Along with constantly moving applications, organisations are now dealing with smaller pieces to monitor. And while improved operational visibility through monitoring is often cited as a top priority among chief information officers (CIOs) and senior operations leadership, too often monitoring is an afterthought. Organisations without a proactive approach to monitoring and observability encounter downtime and endless “day two” (AKA, ongoing) operational challenges, including maintaining visibility and avoiding downtime.
Finding a future-proof monitoring solution
Ephemeral infrastructure is the new normal, and digital transformation, cloud migration, DevOps, containerisation and other initiatives are compelling movements in the modern enterprise. Although they vary in scope and overlap or intersect in practice, they are unified in purpose: to deliver increased organisational velocity, empowering businesses to ship more changes faster.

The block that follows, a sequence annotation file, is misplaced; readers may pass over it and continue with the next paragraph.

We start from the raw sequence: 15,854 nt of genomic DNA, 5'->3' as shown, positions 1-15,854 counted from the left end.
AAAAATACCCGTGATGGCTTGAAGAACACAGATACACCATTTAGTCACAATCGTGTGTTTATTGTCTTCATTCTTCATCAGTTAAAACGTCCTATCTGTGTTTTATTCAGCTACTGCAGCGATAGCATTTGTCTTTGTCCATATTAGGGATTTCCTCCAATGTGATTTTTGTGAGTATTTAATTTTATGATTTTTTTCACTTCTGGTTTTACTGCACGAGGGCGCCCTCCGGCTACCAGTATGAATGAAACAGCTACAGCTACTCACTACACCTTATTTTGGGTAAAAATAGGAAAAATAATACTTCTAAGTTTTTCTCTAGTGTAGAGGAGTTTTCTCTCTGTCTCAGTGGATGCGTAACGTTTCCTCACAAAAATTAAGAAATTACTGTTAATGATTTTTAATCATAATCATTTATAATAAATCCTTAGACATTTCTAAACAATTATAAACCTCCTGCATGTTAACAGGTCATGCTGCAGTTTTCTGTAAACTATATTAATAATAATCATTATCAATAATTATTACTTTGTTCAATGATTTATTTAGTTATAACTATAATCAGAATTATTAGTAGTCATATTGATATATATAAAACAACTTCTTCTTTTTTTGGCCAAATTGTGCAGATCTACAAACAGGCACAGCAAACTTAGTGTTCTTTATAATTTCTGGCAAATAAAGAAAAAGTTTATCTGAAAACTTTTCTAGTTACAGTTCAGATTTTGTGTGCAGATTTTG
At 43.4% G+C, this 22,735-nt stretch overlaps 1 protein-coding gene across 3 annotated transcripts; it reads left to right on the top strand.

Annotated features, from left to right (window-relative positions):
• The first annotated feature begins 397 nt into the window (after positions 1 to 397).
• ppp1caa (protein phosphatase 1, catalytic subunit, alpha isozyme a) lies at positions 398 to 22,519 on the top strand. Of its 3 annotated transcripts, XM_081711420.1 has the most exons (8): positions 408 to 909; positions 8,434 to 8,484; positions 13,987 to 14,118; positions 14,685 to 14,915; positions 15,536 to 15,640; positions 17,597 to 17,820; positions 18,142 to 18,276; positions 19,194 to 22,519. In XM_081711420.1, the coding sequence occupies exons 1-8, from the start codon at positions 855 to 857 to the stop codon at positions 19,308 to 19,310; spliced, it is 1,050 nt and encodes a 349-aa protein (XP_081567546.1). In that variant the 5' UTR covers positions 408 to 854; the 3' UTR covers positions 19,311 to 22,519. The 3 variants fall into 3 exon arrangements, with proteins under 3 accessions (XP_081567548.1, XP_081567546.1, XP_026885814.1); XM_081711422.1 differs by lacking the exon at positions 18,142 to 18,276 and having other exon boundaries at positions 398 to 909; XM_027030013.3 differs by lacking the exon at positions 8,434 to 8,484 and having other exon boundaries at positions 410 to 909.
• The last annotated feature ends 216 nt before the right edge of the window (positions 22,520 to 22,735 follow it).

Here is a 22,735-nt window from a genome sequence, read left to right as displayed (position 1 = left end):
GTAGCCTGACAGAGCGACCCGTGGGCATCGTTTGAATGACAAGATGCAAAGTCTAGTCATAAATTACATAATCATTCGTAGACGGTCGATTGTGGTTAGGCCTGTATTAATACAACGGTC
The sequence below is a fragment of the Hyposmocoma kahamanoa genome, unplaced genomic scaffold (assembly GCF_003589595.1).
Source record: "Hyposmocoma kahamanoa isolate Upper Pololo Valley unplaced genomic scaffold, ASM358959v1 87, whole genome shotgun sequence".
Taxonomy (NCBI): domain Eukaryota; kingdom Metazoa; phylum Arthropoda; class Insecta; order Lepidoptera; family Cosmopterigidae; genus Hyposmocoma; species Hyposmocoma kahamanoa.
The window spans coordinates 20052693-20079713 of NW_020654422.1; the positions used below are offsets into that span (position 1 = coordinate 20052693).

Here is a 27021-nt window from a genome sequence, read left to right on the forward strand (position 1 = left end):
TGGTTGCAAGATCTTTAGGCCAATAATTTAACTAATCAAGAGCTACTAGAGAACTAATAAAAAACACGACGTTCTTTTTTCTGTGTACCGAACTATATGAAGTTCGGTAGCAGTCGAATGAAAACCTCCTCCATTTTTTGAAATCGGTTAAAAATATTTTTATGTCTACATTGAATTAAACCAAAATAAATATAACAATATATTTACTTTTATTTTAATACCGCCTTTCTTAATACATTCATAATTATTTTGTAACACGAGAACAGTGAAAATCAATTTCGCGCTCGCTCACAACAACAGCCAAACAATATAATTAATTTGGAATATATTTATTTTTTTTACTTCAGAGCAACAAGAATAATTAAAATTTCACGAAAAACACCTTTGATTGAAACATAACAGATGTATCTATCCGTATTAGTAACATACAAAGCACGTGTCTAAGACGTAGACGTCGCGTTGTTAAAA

Here are key considerations when searching for a monitoring tool that keeps up with the ever-evolving IT landscape and the new multi-cloud reality:
- Go beyond alerts. Problem detection is only the first step in an effective monitoring strategy. Once performance degradations or system failures are detected, action must be taken immediately. Operators should ensure that alerts are actionable, so they require their involvement, otherwise they should be provided with the tools they need to automate their monitoring workflows (such as auto-remediation). Alerts should be reserved for tasks that operators can't automate in order to truly streamline the monitoring process.
- Don’t forget about the backend. Your solution’s backend should provide a horizontally scalable monitoring data processing solution. It should process data via event handlers, which can route metrics to your preferred data store (e.g. InfluxDB, Elasticsearch, etc), trigger automated remediation actions, or create and resolve tickets in PagerDuty or ServiceNow. As previously mentioned, it should extend far past alerts and give a thorough overview of the IT infrastructure.
- Secure Transport: Your monitoring solution should support and use standard cryptography for communication. Look for a model that allows for a single agent to collect and transmit data securely over complex networks without having to compromise firewalls.